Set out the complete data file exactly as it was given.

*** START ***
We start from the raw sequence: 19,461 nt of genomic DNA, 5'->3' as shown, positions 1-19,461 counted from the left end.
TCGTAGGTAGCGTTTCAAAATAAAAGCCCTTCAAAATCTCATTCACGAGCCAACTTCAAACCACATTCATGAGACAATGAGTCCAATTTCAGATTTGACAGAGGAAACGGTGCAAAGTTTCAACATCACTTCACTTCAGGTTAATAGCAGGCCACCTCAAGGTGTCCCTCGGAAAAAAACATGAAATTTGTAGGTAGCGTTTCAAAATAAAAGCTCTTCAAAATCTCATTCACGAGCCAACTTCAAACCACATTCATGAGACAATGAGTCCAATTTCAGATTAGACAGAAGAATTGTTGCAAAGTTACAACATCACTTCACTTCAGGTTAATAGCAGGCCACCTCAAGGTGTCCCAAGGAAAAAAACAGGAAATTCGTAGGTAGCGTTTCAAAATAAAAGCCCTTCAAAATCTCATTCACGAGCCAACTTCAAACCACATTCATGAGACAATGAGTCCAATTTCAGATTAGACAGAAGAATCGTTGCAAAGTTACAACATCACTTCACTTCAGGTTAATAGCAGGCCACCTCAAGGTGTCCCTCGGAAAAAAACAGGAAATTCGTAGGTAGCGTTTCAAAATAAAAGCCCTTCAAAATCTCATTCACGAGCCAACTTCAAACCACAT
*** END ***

We start from the raw sequence: 19,461 nt of genomic DNA, 5'->3' as shown, positions 1-19,461 counted from the left end.
TCGTAGGTAGCGTTTCAAAATAAAAGCCCTTCAAAATCTCATTCACGAGCCAACTTCAAACCACATTCATGAGACAATGAGTCCAATTTCAGATTTGACAGAGGAAACGGTGCAAAGTTTCAACATCACTTCACTTCAGGTTAATAGCAGGCCACCTCAAGGTGTCCCTCGGAAAAAAACATGAAATTTGTAGGTAGCGTTTCAAAATAAAAGCTCTTCAAAATCTCATTCACGAGCCAACTTCAAACCACATTCATGAGACAATGAGTCCAATTTCAGATTAGACAGAAGAATTGTTGCAAAGTTACAACATCACTTCACTTCAGGTTAATAGCAGGCCACCTCAAGGTGTCCCAAGGAAAAAAACAGGAAATTCGTAGGTAGCGTTTCAAAATAAAAGCCCTTCAAAATCTCATTCACGAGCCAACTTCAAACCACATTCATGAGACAATGAGTCCAATTTCAGATTAGACAGAAGAATCGTTGCAAAGTTACAACATCACTTCACTTCAGGTTAATAGCAGGCCACCTCAAGGTGTCCCTCGGAAAAAAACAGGAAATTCGTAGGTAGCGTTTCAAAATAAAAGCCCTTCAAAATCTCATTCACGAGCCAACTTCAAACCACAT